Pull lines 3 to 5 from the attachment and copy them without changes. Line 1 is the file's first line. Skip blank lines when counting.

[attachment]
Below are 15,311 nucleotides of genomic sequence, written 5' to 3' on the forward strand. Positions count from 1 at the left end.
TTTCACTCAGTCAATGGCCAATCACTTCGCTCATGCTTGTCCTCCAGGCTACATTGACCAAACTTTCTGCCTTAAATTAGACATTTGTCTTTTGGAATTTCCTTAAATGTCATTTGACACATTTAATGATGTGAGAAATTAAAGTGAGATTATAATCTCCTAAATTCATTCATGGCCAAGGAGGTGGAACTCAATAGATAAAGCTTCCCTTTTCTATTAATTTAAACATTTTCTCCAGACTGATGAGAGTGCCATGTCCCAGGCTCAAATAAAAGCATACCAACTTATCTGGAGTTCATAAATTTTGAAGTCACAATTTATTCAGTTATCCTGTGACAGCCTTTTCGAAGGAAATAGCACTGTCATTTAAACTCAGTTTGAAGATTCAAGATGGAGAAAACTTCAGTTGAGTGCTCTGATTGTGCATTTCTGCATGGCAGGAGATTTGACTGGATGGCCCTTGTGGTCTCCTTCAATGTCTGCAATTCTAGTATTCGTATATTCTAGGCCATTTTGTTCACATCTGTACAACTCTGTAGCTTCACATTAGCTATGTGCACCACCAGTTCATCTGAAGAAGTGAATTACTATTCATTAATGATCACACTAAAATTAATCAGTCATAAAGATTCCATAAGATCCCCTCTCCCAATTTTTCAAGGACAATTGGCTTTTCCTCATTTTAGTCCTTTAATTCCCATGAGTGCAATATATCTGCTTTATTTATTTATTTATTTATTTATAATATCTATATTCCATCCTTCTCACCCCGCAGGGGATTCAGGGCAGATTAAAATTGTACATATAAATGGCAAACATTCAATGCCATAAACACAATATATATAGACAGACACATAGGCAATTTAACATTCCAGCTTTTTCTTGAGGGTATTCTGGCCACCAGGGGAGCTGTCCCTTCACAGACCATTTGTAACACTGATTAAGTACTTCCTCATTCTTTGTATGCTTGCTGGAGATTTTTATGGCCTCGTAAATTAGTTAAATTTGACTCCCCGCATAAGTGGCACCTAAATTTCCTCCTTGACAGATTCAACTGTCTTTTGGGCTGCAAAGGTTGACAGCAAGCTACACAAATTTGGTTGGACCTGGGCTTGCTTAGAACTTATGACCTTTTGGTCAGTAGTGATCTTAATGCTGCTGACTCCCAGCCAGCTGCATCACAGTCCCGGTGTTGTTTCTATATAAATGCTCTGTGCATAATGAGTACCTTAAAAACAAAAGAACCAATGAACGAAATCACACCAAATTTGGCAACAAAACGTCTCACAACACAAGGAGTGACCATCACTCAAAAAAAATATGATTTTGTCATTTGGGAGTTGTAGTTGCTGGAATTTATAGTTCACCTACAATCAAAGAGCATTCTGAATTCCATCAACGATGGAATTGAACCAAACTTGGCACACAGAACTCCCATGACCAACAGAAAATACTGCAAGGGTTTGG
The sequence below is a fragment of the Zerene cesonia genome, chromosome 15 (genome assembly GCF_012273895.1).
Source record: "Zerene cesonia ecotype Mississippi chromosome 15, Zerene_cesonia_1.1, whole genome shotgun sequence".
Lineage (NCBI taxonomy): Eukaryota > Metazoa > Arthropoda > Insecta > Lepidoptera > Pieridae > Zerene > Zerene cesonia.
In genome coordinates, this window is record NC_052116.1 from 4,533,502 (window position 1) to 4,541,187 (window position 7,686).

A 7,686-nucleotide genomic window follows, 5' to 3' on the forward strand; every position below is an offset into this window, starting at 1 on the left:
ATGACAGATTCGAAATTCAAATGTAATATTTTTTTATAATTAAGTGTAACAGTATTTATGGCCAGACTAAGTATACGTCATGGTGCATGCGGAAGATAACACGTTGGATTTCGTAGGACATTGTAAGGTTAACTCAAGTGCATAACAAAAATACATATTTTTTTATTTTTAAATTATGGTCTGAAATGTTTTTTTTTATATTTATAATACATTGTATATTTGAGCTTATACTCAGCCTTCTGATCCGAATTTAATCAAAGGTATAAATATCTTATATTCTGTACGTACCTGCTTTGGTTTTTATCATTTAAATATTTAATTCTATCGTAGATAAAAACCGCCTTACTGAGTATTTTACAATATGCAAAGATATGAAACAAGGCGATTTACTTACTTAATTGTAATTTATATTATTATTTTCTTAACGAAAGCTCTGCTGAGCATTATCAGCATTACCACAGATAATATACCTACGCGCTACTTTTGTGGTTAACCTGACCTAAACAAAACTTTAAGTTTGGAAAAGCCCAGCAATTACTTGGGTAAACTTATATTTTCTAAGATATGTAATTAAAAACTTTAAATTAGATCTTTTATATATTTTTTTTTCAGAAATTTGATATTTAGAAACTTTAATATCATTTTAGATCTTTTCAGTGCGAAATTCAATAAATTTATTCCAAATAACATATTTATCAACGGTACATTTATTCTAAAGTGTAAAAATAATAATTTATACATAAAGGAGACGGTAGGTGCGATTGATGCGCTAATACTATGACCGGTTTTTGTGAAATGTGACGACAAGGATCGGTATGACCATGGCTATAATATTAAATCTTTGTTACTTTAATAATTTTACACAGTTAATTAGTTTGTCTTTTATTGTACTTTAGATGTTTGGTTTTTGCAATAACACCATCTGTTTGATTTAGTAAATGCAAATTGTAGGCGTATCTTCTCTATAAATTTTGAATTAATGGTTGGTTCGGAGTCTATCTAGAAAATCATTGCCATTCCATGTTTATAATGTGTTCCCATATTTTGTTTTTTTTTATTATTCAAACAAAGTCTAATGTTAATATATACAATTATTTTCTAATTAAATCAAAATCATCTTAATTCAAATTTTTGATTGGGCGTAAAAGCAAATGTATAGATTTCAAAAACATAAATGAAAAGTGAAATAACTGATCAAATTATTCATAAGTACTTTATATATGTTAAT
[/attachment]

The sequence below is a fragment of the Zerene cesonia genome, chromosome 15 (genome assembly GCF_012273895.1).
Source record: "Zerene cesonia ecotype Mississippi chromosome 15, Zerene_cesonia_1.1, whole genome shotgun sequence".
Lineage (NCBI taxonomy): Eukaryota > Metazoa > Arthropoda > Insecta > Lepidoptera > Pieridae > Zerene > Zerene cesonia.